2:13 Salt of the covenant. We were blessed at our Sukkot last year to have Ernest and Theresa Cannon here to teach several days on covenants. One day we searched the Scriptures looking for more about the ‘Salt Covenant.’ In ancient times, salt was often associated, rightly, with blood. Think: Injectable saline solution. Many, many cultures, particularly in the Middle East, regard sharing salt as the same as entering into a blood covenant. Here, by salting the meat and sharing (part for Levites or other celebrants) and part offered to Yahweh, is the equivalent, if I remember/understand correctly, of entering into the blood of the Abrahamic Covenant. Now, it is not necessary, and circumcision has a role as well, but the presence of salt on every sacrifice/offering is very significant from a covenantal aspect.

    3:17 What? No fat? My sons love the ‘crispy fat’ on the edge of a properly grilled steak. And, the night before we read this, we were blessed to enjoy a corned beef, which also has some edge fat that a couple boys love! So, when we read this, they immediately keyed in and wanted more information. We looked at Ray Gardener’s study notes on these mentions in this portion and he explained the difference between ‘bad fat,’ that which is on the organs versus ‘good fat,’ or allowed fat that is on the meat. The boys were relieved upon hearing this simple pleasure is allowed… Of course, we had a discussion on health and diet as well. 😉

    More later. Someone else’s turn. 🙂

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    • I have understood that no fat is acceptable from the animal in our diets. I thought the distinction was between animal fat and plant fat like Extra Virgin Olive Oil which is acceptable and necessary.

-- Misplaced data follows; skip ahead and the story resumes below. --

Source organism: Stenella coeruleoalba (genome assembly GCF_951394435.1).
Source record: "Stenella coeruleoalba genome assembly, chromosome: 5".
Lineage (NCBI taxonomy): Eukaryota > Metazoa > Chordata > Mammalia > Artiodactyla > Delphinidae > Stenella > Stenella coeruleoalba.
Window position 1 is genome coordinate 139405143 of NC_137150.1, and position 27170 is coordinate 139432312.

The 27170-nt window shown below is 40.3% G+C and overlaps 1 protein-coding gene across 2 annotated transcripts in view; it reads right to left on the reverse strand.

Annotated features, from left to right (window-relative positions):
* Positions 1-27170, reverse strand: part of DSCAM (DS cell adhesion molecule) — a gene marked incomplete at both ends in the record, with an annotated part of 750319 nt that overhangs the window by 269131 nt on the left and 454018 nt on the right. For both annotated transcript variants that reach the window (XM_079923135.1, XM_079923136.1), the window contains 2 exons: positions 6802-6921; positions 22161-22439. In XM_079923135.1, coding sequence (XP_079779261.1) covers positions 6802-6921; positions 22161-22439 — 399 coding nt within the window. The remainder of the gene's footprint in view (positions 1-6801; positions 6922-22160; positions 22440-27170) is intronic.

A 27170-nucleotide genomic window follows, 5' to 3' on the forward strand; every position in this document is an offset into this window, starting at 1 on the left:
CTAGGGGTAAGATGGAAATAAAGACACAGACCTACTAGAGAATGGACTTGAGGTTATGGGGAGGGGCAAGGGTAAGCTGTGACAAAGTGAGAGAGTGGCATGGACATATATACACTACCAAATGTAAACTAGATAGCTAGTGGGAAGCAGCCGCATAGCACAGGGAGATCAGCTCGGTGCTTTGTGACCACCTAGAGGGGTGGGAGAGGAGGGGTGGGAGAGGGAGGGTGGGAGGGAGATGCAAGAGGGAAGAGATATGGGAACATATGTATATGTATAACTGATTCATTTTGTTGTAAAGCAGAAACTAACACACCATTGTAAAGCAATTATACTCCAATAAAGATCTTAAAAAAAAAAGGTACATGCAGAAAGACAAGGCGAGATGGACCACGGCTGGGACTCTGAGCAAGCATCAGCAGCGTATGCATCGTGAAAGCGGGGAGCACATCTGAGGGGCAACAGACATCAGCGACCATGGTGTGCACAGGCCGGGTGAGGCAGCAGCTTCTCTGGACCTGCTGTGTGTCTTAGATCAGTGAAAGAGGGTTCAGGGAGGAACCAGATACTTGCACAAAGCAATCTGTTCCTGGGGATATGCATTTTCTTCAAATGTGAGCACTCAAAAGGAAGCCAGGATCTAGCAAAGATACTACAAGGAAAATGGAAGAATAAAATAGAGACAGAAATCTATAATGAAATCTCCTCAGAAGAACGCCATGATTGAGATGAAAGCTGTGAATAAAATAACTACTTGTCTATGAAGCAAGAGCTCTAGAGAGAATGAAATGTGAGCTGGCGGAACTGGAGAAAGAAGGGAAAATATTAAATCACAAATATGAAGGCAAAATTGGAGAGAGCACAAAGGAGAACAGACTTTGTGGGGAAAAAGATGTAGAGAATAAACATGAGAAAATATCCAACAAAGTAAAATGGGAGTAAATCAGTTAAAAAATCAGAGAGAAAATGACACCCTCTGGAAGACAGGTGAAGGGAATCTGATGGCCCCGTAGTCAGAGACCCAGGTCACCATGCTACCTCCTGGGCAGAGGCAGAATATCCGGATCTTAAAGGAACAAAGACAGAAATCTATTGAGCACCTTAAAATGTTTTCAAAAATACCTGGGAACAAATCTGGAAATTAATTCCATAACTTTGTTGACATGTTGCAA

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      • Jack Jackson says:

        Realize that all meat fibers have some level of “fat” mixed into the meat. That is what gives the meat flavor and moisture as fat has a lot of moisture.

        When you process an animal for meat, you notice that the fat of the organs is harder or firmer compared to fats in other places. If this is mixed into the meat it doesn’t “melt” away so easy and is “greasy”. It does however burn well. YHVH is smarter than we are.

        Just as it is impossible to get every red blood cell out of meat, no matter how hard you try and how long you soak it, the Scriptural process of not eating the blood is accomplished to the level He asks by “bleeding” the animal out; not killing the animal with its blood inside it as with strangling (see Acts 15). Likewise, as stated, you cannot get rid of “all fat” and are commanded to not eat the “choicest parts” or the specific fats attached to the organs as the post above described. This can be more easily understood by “hands on experiences”.